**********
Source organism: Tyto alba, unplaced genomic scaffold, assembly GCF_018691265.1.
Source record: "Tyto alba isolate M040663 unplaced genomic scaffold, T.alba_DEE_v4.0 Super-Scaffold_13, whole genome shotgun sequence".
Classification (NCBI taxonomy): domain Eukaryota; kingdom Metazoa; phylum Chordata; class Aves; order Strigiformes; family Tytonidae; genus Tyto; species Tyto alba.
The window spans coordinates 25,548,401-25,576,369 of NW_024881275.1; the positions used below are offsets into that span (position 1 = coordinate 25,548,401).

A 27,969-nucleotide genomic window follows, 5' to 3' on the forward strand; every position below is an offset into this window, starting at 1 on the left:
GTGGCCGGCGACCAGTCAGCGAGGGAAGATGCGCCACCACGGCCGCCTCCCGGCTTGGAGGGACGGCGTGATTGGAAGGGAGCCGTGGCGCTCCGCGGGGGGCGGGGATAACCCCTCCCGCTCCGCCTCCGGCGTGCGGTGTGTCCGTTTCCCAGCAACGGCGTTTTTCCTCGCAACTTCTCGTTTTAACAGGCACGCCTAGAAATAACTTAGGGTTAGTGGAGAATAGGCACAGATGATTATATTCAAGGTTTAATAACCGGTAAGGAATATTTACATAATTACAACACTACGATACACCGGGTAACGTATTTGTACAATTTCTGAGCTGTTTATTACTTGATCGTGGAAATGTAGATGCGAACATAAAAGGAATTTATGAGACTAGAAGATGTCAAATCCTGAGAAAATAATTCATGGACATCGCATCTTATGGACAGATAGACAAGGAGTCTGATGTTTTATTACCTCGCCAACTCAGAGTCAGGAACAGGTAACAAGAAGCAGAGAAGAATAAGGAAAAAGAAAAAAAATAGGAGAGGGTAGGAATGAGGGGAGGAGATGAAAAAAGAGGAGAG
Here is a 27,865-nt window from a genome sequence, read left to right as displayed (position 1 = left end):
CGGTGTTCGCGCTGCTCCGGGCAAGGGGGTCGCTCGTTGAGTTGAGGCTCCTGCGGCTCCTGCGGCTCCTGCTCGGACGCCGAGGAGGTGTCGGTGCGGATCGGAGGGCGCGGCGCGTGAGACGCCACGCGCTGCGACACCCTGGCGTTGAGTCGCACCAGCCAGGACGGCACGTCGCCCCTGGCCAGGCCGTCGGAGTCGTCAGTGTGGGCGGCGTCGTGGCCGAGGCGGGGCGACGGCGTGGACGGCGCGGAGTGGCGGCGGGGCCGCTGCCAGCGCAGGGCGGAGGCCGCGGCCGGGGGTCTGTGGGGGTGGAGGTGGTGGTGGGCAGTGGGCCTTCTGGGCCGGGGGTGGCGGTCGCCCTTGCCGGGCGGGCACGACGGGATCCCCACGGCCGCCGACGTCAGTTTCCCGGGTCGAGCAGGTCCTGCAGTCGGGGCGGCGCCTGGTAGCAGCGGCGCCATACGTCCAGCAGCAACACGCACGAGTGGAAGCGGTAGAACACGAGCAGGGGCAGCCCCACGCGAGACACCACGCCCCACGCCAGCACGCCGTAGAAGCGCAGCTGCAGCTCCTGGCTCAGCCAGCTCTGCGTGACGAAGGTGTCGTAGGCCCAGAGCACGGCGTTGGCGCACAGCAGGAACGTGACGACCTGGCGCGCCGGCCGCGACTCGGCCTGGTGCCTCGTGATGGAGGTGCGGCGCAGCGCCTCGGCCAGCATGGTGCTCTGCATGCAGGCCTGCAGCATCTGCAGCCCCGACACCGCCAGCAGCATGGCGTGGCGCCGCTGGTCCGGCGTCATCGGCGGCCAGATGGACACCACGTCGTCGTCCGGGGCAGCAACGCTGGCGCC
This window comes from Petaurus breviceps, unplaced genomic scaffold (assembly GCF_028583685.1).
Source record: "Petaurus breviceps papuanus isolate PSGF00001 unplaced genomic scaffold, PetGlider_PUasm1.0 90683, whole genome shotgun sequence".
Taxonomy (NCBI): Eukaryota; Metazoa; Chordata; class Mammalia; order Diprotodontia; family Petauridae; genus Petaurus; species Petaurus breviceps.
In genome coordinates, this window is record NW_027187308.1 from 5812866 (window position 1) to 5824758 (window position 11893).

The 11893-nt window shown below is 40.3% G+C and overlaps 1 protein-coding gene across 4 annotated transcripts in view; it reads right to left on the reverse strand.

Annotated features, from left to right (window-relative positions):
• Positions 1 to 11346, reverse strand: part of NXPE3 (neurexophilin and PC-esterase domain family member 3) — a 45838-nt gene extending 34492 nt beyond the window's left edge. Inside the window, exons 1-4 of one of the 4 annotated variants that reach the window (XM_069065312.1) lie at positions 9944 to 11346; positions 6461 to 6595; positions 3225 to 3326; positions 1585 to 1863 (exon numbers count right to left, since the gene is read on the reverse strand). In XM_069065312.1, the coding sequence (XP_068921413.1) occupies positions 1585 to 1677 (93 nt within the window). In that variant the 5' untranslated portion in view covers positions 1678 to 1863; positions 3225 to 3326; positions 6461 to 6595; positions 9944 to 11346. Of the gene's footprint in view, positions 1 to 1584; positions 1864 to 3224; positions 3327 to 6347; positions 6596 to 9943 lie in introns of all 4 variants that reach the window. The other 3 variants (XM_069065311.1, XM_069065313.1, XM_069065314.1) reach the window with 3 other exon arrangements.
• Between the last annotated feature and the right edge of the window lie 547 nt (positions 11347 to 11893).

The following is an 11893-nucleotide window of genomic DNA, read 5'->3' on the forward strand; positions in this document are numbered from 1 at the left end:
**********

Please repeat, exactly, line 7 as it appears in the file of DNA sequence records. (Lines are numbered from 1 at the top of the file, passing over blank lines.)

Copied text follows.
Here is a 27,865-nt window from a genome sequence, read left to right as displayed (position 1 = left end):